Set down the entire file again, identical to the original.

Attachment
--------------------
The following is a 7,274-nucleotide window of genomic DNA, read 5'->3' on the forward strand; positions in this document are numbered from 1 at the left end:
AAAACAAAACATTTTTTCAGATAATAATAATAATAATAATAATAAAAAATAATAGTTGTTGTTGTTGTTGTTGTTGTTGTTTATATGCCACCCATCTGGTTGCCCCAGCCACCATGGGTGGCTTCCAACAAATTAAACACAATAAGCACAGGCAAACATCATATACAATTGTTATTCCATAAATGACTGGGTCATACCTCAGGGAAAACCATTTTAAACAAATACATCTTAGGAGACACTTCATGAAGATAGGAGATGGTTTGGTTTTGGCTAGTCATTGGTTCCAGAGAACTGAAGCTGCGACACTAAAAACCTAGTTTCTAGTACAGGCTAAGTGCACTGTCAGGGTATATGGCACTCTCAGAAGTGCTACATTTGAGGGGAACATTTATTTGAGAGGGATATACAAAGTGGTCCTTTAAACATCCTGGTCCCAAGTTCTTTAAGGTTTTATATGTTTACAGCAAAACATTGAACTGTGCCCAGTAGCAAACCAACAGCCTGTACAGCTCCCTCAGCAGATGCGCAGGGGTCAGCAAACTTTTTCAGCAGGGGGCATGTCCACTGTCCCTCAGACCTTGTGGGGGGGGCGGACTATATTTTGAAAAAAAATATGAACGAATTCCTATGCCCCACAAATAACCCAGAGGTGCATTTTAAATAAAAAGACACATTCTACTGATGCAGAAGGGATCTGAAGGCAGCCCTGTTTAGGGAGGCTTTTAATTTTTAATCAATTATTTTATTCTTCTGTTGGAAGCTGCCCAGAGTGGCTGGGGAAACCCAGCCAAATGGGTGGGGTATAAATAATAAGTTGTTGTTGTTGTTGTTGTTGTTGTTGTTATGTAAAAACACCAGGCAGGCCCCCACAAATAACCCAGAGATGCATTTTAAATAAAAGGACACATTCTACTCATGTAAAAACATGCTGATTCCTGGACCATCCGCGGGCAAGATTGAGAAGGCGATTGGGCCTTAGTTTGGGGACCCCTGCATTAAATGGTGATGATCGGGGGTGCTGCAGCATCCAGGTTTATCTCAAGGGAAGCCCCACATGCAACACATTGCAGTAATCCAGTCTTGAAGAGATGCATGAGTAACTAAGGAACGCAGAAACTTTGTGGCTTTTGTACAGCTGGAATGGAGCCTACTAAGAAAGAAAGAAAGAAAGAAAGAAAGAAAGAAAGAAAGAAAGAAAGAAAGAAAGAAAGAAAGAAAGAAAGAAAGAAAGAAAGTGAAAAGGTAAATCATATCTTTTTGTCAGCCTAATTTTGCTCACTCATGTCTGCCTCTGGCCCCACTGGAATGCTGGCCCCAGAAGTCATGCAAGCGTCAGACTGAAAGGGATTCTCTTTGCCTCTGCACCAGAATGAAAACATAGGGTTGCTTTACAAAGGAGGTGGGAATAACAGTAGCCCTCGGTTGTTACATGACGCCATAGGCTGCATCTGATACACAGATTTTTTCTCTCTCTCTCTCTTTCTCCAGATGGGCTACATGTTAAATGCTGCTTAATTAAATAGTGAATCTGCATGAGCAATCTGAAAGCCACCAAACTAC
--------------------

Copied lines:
The following is a 7,274-nucleotide window of genomic DNA, read 5'->3' on the forward strand; positions in this document are numbered from 1 at the left end:
AAAACAAAACATTTTTTCAGATAATAATAATAATAATAATAATAAAAAATAATAGTTGTTGTTGTTGTTGTTGTTGTTGTTTATATGCCACCCATCTGGTTGCCCCAGCCACCATGGGTGGCTTCCAACAAATTAAACACAATAAGCACAGGCAAACATCATATACAATTGTTATTCCATAAATGACTGGGTCATACCTCAGGGAAAACCATTTTAAACAAATACATCTTAGGAGACACTTCATGAAGATAGGAGATGGTTTGGTTTTGGCTAGTCATTGGTTCCAGAGAACTGAAGCTGCGACACTAAAAACCTAGTTTCTAGTACAGGCTAAGTGCACTGTCAGGGTATATGGCACTCTCAGAAGTGCTACATTTGAGGGGAACATTTATTTGAGAGGGATATACAAAGTGGTCCTTTAAACATCCTGGTCCCAAGTTCTTTAAGGTTTTATATGTTTACAGCAAAACATTGAACTGTGCCCAGTAGCAAACCAACAGCCTGTACAGCTCCCTCAGCAGATGCGCAGGGGTCAGCAAACTTTTTCAGCAGGGGGCATGTCCACTGTCCCTCAGACCTTGTGGGGGGGGCGGACTATATTTTGAAAAAAAATATGAACGAATTCCTATGCCCCACAAATAACCCAGAGGTGCATTTTAAATAAAAAGACACATTCTACTGATGCAGAAGGGATCTGAAGGCAGCCCTGTTTAGGGAGGCTTTTAATTTTTAATCAATTATTTTATTCTTCTGTTGGAAGCTGCCCAGAGTGGCTGGGGAAACCCAGCCAAATGGGTGGGGTATAAATAATAAGTTGTTGTTGTTGTTGTTGTTGTTGTTGTTATGTAAAAACACCAGGCAGGCCCCCACAAATAACCCAGAGATGCATTTTAAATAAAAGGACACATTCTACTCATGTAAAAACATGCTGATTCCTGGACCATCCGCGGGCAAGATTGAGAAGGCGATTGGGCCTTAGTTTGGGGACCCCTGCATTAAATGGTGATGATCGGGGGTGCTGCAGCATCCAGGTTTATCTCAAGGGAAGCCCCACATGCAACACATTGCAGTAATCCAGTCTTGAAGAGATGCATGAGTAACTAAGGAACGCAGAAACTTTGTGGCTTTTGTACAGCTGGAATGGAGCCTACTAAGAAAGAAAGAAAGAAAGAAAGAAAGAAAGAAAGAAAGAAAGAAAGAAAGAAAGAAAGAAAGAAAGAAAGAAAGAAAGAAAGTGAAAAGGTAAATCATATCTTTTTGTCAGCCTAATTTTGCTCACTCATGTCTGCCTCTGGCCCCACTGGAATGCTGGCCCCAGAAGTCATGCAAGCGTCAGACTGAAAGGGATTCTCTTTGCCTCTGCACCAGAATGAAAACATAGGGTTGCTTTACAAAGGAGGTGGGAATAACAGTAGCCCTCGGTTGTTACATGACGCCATAGGCTGCATCTGATACACAGATTTTTTCTCTCTCTCTCTCTTTCTCCAGATGGGCTACATGTTAAATGCTGCTTAATTAAATAGTGAATCTGCATGAGCAATCTGAAAGCCACCAAACTAC